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# WitchOfDoubt

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## About WitchOfDoubt

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1. ## The Orchestra

Edit: whoops, used old account. Oh, well.
2. ## Detective Smith (Warning: Long Story!)

What? A full waiting room and nobody can prove it? The problem isn't who saw O'Brien. The problem is why didn't O'Brien see anybody else who could confirm the alibi, including the detective himself? I'm going to guess that they weren't actually in the waiting room the whole time, if at all. They showed up early, killed the victim before their appointment, then dropped in for the actual appointment later to try to deflect suspicion and saw the receptionist run out screaming.
3. ## Hempel's ravens (The Confirmation Paradox)

Let's suppose that there were only 1,000 ravens in the whole world, and you saw 999 of them chosen at random, and those were black. That would be very STRONG evidence that all ravens are black. Let's suppose there were 1,000,000 ravens, and you saw 999 chosen at random, and all were black. Well, that'd still be pretty good evidence to intuit that blackness is a general property of ravens, though the existence of albino members of other species should probably make you qualify that 'all.' Now, how many "non-black" objects are there? Waaaaaaaaay more. You COULD prove that all ravens are black by checking every single non-black object in the universe. But a random sample of non-raven objects is so non-representative of that huge set that it is ridiculously weak evidence. Induction works best when you have entities that could reasonably be expected to be similar to each other on some level. It's easier to make generalizations about "dogs" than it is to generalize about "things represented by words that begin with d" or "things that are not cats." This doesn't mean that "all ravens are black" is 'easier to prove' than "all non-black things are not-ravens". The two statements really are logically equivalent. But it's more efficient to look at the ravens than it is to sample the the rest of the universe.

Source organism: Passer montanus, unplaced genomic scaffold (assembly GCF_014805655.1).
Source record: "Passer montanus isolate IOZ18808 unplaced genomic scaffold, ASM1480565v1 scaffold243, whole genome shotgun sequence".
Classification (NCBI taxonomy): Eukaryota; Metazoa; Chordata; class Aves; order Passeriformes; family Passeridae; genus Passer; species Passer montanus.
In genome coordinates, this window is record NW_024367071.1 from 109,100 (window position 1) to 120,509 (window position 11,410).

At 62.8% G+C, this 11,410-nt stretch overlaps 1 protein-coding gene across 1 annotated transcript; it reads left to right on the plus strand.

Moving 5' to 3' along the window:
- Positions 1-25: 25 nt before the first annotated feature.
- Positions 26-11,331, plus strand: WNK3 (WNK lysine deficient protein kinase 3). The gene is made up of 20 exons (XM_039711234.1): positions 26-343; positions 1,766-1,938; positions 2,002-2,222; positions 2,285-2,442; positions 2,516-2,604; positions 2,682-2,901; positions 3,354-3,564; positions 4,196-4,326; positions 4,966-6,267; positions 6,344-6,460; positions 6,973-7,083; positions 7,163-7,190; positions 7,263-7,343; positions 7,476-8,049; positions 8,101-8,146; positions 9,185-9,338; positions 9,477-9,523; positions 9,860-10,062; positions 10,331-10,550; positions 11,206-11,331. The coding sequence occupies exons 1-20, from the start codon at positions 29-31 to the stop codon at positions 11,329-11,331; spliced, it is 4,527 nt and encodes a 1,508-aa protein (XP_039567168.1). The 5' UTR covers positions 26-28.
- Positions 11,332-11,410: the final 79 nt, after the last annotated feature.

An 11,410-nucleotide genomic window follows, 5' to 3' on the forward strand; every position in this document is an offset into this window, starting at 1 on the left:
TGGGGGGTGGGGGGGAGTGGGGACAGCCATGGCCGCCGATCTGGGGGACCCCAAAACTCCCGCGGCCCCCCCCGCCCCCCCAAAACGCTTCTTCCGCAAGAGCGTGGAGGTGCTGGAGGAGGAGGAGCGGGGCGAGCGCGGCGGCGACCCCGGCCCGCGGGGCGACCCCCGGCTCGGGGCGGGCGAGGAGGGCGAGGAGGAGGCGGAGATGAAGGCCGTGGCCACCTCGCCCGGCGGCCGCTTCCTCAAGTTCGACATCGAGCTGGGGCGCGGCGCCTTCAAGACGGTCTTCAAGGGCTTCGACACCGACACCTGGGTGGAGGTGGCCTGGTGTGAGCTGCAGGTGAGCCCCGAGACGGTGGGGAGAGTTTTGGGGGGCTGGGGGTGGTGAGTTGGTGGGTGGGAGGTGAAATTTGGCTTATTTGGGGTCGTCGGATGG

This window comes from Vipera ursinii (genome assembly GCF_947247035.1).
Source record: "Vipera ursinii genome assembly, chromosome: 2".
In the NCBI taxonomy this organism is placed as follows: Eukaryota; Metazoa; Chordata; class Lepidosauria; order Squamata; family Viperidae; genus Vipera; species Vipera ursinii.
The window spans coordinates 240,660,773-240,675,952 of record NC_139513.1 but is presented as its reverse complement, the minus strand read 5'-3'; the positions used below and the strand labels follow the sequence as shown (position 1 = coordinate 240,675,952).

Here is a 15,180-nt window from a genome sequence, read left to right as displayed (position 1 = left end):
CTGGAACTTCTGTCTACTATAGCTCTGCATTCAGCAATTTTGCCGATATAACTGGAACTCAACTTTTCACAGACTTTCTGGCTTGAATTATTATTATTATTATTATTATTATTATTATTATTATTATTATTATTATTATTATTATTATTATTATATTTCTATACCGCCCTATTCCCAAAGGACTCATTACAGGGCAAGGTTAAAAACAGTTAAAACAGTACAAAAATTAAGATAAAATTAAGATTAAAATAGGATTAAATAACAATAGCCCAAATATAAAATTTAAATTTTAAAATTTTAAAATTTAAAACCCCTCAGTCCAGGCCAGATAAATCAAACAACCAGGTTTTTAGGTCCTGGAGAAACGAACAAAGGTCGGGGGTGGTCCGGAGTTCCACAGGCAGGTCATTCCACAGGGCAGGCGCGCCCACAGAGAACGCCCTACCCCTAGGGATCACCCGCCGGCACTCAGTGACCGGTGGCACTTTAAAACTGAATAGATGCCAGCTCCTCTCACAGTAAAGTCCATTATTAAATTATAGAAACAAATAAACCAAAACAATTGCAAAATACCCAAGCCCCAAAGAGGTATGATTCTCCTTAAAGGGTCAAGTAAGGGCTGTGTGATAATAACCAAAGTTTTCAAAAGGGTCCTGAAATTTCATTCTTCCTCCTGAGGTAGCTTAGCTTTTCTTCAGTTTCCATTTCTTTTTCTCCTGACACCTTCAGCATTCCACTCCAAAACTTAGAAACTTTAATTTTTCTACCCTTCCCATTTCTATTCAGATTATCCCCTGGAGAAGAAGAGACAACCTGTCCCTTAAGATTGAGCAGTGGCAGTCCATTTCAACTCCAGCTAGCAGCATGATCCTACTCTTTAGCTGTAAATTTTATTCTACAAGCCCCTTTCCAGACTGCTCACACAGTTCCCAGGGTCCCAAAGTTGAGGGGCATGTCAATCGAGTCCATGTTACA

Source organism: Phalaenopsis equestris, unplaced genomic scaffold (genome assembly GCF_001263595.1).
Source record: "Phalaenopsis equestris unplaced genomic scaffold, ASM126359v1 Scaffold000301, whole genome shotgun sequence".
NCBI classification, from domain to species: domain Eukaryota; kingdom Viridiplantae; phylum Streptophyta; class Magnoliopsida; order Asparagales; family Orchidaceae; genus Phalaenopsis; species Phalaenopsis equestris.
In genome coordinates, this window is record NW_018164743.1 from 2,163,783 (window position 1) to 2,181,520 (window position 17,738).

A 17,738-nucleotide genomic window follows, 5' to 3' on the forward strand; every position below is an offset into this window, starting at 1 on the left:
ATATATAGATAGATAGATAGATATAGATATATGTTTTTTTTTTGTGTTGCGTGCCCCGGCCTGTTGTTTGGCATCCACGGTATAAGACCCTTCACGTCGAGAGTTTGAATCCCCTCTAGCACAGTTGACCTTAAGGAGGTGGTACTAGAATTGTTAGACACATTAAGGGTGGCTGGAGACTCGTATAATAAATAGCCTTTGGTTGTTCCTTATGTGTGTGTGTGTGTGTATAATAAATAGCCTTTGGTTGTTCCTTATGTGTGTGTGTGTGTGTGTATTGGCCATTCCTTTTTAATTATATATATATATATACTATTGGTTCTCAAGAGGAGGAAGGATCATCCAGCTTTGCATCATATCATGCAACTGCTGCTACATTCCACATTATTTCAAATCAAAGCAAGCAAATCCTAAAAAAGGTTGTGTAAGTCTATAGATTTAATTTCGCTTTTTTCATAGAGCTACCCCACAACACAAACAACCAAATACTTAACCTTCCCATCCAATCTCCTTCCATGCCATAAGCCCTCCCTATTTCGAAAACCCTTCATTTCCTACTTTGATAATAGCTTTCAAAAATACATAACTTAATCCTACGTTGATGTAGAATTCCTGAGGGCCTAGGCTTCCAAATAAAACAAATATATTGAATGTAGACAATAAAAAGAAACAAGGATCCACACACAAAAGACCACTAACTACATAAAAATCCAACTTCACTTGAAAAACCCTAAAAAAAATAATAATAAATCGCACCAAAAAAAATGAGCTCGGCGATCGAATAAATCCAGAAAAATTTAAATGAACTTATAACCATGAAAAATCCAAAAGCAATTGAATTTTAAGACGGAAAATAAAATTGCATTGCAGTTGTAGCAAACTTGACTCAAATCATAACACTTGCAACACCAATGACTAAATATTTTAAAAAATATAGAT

4. ## Berry's Paradox

Let's make it worse. Allow me to define a new word: 'blonk.' Blonk is a generic term for 'the smallest number not specifiable using fewer than 23 syllables.' Have I just specified it in one syllable?
5. ## A simple logic problem

One question.

8. ## The Witch's Epigraph, Chapter Two: The Helix and the Rose

(I was working late on a gift for a friend today; I'll be posting tomorrow!)
9. ## The Witch's Epigraph, Chapter Two: The Helix and the Rose

(There was a typo in the last line of the quatrain - it should have been: ------- ----, -- ------ -- ---- Apologies for making it more difficult than it had to be! Potok had the right general idea.)
10. ## The Witch's Epigraph, Chapter Two: The Helix and the Rose

You seek the truth to what I tell; You seek the place that hides my spell, Where safe and secret souls abound - ------- ----, -- ----- -- -----. - The Sapphire Witch
11. ## I'm not a Romance of the Three Kingdoms

DudleyDude: Shoot! You just beat me to it! An excellent riddle.
12. ## The Witch's Epigraph Chapter 1: The Room of Six Locks

(Morningstar: Soon - likely this weekend, perhaps a little sooner. Molly Mae: I hope you feel better soon!)
13. ## Can you deceive the witch?

I feel obliged to defend the honor of witches. Here is what happened, and why the Witch reasonably objected:

15. ## I'm not a Romance of the Three Kingdoms

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